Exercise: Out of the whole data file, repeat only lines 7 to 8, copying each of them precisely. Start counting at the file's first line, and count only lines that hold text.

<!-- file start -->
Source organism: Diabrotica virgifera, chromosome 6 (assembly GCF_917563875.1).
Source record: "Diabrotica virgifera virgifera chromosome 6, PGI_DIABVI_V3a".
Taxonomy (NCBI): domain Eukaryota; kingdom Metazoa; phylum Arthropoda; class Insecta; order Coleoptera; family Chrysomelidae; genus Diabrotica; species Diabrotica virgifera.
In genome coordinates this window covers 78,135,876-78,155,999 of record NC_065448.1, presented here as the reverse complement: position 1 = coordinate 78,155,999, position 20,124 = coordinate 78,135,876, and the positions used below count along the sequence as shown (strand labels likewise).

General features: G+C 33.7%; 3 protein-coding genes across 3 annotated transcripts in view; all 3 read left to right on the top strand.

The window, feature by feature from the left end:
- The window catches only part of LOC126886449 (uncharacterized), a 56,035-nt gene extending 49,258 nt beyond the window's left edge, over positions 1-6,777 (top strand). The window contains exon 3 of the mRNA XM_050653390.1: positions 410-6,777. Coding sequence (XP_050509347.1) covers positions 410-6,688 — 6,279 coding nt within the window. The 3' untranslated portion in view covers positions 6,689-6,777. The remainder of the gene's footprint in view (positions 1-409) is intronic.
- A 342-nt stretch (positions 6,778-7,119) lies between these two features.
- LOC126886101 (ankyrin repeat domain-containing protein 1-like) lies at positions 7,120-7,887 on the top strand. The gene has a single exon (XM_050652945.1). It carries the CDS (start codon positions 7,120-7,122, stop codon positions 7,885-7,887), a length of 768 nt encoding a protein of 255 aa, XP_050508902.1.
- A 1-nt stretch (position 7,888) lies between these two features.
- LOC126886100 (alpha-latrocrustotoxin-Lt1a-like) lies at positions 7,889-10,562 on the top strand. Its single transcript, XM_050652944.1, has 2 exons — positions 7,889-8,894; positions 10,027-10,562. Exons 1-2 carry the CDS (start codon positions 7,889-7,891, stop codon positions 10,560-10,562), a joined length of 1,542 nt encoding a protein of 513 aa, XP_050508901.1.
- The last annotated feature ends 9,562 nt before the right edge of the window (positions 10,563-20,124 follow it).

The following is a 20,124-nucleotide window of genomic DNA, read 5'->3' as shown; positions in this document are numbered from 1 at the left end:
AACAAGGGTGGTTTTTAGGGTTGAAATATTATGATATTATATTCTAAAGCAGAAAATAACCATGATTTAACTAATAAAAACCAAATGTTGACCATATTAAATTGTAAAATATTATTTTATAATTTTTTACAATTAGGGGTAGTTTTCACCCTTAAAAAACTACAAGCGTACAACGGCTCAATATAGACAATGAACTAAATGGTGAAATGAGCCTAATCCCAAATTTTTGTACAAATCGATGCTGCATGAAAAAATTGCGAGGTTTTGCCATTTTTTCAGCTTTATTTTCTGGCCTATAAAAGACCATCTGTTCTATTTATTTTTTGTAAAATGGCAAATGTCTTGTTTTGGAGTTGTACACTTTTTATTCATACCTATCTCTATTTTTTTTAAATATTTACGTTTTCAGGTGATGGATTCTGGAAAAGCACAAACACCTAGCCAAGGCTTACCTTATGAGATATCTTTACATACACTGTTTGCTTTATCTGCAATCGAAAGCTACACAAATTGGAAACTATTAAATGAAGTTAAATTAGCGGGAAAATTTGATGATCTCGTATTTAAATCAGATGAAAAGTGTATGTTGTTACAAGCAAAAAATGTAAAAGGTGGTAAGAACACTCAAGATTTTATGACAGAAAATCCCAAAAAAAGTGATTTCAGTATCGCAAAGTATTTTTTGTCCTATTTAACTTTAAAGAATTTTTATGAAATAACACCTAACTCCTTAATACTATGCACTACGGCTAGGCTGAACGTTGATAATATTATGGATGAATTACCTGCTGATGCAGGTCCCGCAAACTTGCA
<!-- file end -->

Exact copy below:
- The window catches only part of LOC126886449 (uncharacterized), a 56,035-nt gene extending 49,258 nt beyond the window's left edge, over positions 1-6,777 (top strand). The window contains exon 3 of the mRNA XM_050653390.1: positions 410-6,777. Coding sequence (XP_050509347.1) covers positions 410-6,688 — 6,279 coding nt within the window. The 3' untranslated portion in view covers positions 6,689-6,777. The remainder of the gene's footprint in view (positions 1-409) is intronic.
- A 342-nt stretch (positions 6,778-7,119) lies between these two features.